The History Of One Song /// Led Zeppelin ‘Dazed And Confused’


‘Dazed And Confused’ is the track from the renowned debut album ‘Led Zeppelin I’ by Led Zeppelin. The track became one of those major brickstones that shaped a tremendous debut album and was included in The Rock and Roll Hall of Fame’s 500 Songs that Shaped Rock and Roll.

Originally ‘Dazed And Confused’ was written and performed by Jake Holmes and went under the title ‘I’m Confused’. It was only after The Yardbirds tour with him in the USA the same year, when Jimmy Page fell in love with the unhackneyed extravaganza of the track and adopted it for playing live with his band. Initially, The Yardbirds performed it at their live shows, but they never recorded the track in the studio though. Later, when The Yardbirds disbanded and the era of Led Zeppelin came, Page reworked the song – lyrically and melodically – and the band recorded ‘Dazed And Confused’ for their debut which was released in 1969.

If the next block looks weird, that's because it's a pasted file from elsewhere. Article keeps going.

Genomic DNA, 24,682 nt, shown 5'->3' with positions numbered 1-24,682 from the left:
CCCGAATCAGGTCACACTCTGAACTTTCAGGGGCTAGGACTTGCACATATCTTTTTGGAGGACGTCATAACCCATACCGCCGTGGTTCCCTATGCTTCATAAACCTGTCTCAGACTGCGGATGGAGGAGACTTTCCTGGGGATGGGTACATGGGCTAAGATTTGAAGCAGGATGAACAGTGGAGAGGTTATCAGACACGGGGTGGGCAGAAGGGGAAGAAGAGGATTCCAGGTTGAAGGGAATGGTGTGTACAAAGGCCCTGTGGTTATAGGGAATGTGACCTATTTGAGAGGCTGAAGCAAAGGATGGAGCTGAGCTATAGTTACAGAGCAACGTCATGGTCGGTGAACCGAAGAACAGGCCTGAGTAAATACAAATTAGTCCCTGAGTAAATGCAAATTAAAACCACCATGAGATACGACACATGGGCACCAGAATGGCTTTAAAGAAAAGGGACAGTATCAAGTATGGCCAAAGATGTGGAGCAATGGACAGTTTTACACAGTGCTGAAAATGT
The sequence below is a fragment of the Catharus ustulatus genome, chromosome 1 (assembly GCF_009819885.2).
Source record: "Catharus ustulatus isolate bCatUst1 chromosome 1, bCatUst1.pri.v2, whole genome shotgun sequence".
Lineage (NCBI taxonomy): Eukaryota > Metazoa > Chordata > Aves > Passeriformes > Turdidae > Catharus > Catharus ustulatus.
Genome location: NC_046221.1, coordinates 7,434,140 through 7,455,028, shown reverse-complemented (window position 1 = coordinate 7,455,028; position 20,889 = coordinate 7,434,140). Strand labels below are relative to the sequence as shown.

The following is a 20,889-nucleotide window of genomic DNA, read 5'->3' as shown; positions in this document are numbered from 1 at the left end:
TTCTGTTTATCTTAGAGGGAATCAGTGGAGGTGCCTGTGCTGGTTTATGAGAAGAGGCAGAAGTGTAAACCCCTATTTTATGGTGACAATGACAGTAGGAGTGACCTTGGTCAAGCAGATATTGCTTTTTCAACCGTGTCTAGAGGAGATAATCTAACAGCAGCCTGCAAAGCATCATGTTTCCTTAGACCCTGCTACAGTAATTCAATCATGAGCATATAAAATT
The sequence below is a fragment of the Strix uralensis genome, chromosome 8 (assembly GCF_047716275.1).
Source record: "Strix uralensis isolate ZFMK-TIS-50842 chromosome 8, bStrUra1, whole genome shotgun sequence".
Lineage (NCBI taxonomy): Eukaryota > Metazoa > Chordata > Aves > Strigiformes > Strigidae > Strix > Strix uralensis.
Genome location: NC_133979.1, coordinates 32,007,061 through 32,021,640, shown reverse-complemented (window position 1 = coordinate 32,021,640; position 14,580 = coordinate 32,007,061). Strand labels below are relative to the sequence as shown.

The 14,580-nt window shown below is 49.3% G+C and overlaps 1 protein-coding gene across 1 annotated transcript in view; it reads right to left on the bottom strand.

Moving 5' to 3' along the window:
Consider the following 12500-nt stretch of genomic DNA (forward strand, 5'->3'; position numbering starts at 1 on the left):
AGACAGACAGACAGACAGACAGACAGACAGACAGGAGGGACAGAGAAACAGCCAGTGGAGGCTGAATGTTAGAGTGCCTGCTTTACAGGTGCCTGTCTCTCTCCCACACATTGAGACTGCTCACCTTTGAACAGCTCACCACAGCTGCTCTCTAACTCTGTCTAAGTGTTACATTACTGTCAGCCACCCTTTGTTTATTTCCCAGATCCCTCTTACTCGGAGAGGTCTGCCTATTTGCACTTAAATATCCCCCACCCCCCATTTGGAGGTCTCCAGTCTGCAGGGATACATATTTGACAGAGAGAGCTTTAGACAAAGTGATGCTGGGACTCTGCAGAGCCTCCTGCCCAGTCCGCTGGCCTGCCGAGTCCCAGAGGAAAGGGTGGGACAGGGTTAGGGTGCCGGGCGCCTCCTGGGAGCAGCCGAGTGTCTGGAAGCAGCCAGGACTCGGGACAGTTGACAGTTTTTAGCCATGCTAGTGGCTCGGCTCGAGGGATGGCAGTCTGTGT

During live shows the performance of ‘Dazed And Confused’ turned, over the years, into a 40-something-minute spectacle of improvisation, part of which included Page playing his guitar with a violin bow. In fact, ‘Dazed And Confused’ was one of the three songs where Page used this technique of playing the guitar for an unusual, bold sound effect. At that time, this number was one of those elements of the Zeppelin show that made them truly unique, just like everything the band did. Led Zeppelin continued playing the song up till 1975 when it was dropped from the setlist.

‘Dazed And Confused’ has a complex, layered structure with numerous transitions from middle-paced passages into explosive volcanoes of sound. It’s a great embodiment of what Led Zeppelin are about sound- and character-wise and, even though the track was not originally written by Zeppelin, they turned it into their own creation with a distinct stamp of their personality on it. Having put it on their crucial debut album – a daring and risky affair as it was – ‘Dazed And Confused’ made a great impact on the general impression made by this record.


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